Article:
Black Face, White Voice, and Unpacking the Palatable Black Girl Identity
I’m tired of catering to white people’s comforts and putting their emotional needs ahead of my own.
I grew up in a predominantly white environment, and adulthood hasn’t been much different; in university, I was almost always the only black girl in the lecture theatre, meanwhile in the workplace, I’m almost always the only non-white person in the room. I have spent 16 years explaining why a) it’s unacceptable for you to use the “n” word, b) no, not everyone in Africa is constantly dying and in need of your white saviour help, and c) no, I can’t speak on behalf of the black community. I grew up in a space where I was often called out for my lack of ‘blackness’, and inability to adhere to what other people’s ideas of blackness were. I would always receive comments like:
“You speak so well for a black girl”.
“You’re definitely an oreo, or a coconut… black on the outside, white on the inside”
“You’re not like other black girls, you’re normal”
“In another world, you definitely should have been white”
I soon became the palatable black girl. While my skin may be black, my accent and upbringing immediately made me more palatable to white people. I grew up in a quasi-right-wing town, where my family was just about seen as ‘the good immigrants’, and different from the ‘bad’ blacks. We lived in the ‘good’ part of town, I went to a private all-girls high school, and soon became so comfortable in whiteness that I remember, aged 14, saying if I ever had to choose between a group of white people and a group of black people, I would feel more comfortable with the whites. I thought of microaggressions and watered-down racism as a non-issue and ‘just banter’ because my friends did the same. When a teacher talked about her experiences with a ‘threatening big black man’ who did absolutely nothing to her, I just got on with my work instead of calling her out for her damaging language. To be the palatable black girl, you must keep your head down, keep them on your side, and explain ‘black’ things when called upon. Yet even if you’re palatable, you continue to be surrounded by conversations with racist undertones and watch as your skin colour is constantly criminalised, marginalised and politicised.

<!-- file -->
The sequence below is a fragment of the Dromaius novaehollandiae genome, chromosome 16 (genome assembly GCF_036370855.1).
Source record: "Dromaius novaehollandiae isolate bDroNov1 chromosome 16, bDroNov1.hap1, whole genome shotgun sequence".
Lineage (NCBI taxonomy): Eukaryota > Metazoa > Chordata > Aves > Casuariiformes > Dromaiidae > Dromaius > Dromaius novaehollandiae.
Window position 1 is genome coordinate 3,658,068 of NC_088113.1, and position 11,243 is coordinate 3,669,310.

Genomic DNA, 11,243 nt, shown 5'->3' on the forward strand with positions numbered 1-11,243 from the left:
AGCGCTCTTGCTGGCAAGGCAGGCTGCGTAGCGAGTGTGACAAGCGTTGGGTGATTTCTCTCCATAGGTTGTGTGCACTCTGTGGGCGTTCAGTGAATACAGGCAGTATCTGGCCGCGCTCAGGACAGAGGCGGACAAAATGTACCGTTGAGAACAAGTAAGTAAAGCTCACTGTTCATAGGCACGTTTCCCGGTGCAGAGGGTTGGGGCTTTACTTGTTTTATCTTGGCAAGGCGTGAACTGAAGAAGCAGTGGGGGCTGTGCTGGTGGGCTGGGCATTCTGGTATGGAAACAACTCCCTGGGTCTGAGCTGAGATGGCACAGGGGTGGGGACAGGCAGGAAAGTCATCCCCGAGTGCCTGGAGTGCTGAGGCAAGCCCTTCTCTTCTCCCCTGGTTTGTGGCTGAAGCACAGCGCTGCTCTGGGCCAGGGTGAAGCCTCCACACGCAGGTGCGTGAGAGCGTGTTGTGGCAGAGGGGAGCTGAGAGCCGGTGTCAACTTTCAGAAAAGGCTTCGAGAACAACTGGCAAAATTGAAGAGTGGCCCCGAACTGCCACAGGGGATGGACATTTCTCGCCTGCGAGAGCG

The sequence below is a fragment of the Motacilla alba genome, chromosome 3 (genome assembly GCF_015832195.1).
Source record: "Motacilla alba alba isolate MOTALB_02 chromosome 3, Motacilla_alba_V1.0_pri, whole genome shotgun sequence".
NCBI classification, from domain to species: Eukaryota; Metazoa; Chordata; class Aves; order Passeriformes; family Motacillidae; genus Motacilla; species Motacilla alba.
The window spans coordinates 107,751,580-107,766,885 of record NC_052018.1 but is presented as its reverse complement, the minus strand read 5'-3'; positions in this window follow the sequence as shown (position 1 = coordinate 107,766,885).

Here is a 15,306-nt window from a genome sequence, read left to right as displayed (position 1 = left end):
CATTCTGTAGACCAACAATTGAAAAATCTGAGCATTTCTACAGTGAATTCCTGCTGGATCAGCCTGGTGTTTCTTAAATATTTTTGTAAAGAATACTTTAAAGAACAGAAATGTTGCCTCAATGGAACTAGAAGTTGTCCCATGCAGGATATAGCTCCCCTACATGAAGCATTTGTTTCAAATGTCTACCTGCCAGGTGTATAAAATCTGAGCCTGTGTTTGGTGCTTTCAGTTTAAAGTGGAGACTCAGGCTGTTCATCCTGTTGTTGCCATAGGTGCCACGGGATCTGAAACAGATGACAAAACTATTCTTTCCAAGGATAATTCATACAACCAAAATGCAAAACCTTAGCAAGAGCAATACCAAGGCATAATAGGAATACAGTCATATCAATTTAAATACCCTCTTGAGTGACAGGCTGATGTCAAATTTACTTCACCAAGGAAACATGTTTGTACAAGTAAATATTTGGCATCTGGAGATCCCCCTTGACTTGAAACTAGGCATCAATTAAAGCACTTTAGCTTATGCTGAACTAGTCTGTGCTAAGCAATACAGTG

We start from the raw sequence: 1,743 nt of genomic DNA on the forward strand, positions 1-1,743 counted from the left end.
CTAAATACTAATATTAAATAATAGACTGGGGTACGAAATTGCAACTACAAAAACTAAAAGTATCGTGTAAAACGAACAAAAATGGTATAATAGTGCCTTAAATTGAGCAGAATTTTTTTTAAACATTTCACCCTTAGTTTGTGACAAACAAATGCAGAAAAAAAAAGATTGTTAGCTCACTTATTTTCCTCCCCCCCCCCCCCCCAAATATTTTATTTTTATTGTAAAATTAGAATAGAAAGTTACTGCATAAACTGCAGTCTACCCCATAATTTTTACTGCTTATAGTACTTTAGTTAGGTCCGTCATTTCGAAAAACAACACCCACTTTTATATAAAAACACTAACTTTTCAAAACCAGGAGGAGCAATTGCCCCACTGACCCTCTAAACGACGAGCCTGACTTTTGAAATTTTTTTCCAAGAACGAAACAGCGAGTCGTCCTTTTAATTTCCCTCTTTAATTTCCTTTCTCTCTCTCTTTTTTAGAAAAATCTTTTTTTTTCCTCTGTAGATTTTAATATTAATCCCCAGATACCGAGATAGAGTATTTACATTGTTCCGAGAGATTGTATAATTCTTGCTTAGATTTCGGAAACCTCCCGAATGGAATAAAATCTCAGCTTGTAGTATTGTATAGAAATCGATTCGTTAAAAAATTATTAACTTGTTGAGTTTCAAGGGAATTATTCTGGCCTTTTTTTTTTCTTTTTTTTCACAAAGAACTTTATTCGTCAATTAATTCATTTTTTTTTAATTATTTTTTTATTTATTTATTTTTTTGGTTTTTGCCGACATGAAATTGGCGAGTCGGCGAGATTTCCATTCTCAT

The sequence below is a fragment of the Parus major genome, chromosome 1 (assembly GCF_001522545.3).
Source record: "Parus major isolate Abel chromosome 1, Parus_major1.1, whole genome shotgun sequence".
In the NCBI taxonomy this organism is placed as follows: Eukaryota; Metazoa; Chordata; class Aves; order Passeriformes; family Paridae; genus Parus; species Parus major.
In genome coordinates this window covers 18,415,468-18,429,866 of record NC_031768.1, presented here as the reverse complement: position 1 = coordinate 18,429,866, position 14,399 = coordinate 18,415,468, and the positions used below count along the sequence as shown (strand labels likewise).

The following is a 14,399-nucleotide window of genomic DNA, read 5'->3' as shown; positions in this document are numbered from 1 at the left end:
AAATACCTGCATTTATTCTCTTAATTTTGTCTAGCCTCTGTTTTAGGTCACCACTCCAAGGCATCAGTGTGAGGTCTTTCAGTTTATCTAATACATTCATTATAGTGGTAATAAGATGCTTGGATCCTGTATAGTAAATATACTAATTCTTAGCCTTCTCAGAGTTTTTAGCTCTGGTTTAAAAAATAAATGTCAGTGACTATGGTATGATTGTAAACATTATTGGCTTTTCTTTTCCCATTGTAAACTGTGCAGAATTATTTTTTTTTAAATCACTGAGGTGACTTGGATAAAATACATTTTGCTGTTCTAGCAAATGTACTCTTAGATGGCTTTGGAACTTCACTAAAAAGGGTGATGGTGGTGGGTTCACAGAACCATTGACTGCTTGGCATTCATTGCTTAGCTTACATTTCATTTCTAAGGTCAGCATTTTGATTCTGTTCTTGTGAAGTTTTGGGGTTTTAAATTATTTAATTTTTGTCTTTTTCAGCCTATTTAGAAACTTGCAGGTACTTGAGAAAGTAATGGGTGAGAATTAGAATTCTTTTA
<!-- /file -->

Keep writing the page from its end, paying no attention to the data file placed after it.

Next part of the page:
The idea of the “palatable black girl” is an image we see time and time again in the media. Meghan Markle is a prime example. Her racially ambiguous features and her demeanor make her a more acceptable figure for the British royal family. However, she continues to be the victim of a ‘quiet’ and insidious racism specific to the British shores: rumours and whispers of her creating rifts and perpetuating the angry black girl stereotype, comparisons between her child and a chimpanzee, headlines stating the she’s climbed up the social ladder “from slave to royalty”*. It goes to show that even when you’re in the uppermost echelons of British society, you can still never be “in” if you have a black hue.